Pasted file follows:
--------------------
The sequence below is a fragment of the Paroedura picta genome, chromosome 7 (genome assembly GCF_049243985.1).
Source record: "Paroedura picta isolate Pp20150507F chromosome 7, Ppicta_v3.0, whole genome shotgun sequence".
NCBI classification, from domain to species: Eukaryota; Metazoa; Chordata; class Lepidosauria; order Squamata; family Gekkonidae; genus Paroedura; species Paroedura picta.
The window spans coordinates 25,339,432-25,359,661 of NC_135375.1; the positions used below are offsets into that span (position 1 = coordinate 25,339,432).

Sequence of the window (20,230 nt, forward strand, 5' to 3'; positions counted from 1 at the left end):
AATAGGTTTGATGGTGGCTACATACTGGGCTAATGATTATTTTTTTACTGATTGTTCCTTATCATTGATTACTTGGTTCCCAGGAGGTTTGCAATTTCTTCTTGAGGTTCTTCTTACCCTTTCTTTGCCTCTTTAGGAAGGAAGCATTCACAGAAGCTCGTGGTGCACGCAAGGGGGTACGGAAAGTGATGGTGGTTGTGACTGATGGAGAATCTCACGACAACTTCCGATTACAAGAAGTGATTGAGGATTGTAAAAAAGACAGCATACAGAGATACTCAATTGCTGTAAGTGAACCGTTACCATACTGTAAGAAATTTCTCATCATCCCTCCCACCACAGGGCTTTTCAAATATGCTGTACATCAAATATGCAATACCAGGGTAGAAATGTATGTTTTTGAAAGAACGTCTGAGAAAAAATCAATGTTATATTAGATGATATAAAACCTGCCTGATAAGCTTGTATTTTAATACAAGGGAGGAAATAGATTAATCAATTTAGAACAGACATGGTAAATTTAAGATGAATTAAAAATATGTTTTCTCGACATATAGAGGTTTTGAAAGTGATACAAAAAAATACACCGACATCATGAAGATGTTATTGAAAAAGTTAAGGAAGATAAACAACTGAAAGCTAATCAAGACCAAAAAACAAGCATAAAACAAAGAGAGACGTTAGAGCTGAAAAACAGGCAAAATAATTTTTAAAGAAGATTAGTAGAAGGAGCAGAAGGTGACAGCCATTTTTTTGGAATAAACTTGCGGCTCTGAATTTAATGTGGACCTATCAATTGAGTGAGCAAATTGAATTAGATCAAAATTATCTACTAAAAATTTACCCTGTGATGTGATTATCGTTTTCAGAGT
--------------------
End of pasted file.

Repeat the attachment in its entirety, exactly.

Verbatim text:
The sequence below is a fragment of the Paroedura picta genome, chromosome 7 (genome assembly GCF_049243985.1).
Source record: "Paroedura picta isolate Pp20150507F chromosome 7, Ppicta_v3.0, whole genome shotgun sequence".
NCBI classification, from domain to species: Eukaryota; Metazoa; Chordata; class Lepidosauria; order Squamata; family Gekkonidae; genus Paroedura; species Paroedura picta.
The window spans coordinates 25,339,432-25,359,661 of NC_135375.1; the positions used below are offsets into that span (position 1 = coordinate 25,339,432).

Sequence of the window (20,230 nt, forward strand, 5' to 3'; positions counted from 1 at the left end):
AATAGGTTTGATGGTGGCTACATACTGGGCTAATGATTATTTTTTTACTGATTGTTCCTTATCATTGATTACTTGGTTCCCAGGAGGTTTGCAATTTCTTCTTGAGGTTCTTCTTACCCTTTCTTTGCCTCTTTAGGAAGGAAGCATTCACAGAAGCTCGTGGTGCACGCAAGGGGGTACGGAAAGTGATGGTGGTTGTGACTGATGGAGAATCTCACGACAACTTCCGATTACAAGAAGTGATTGAGGATTGTAAAAAAGACAGCATACAGAGATACTCAATTGCTGTAAGTGAACCGTTACCATACTGTAAGAAATTTCTCATCATCCCTCCCACCACAGGGCTTTTCAAATATGCTGTACATCAAATATGCAATACCAGGGTAGAAATGTATGTTTTTGAAAGAACGTCTGAGAAAAAATCAATGTTATATTAGATGATATAAAACCTGCCTGATAAGCTTGTATTTTAATACAAGGGAGGAAATAGATTAATCAATTTAGAACAGACATGGTAAATTTAAGATGAATTAAAAATATGTTTTCTCGACATATAGAGGTTTTGAAAGTGATACAAAAAAATACACCGACATCATGAAGATGTTATTGAAAAAGTTAAGGAAGATAAACAACTGAAAGCTAATCAAGACCAAAAAACAAGCATAAAACAAAGAGAGACGTTAGAGCTGAAAAACAGGCAAAATAATTTTTAAAGAAGATTAGTAGAAGGAGCAGAAGGTGACAGCCATTTTTTTGGAATAAACTTGCGGCTCTGAATTTAATGTGGACCTATCAATTGAGTGAGCAAATTGAATTAGATCAAAATTATCTACTAAAAATTTACCCTGTGATGTGATTATCGTTTTCAGAGT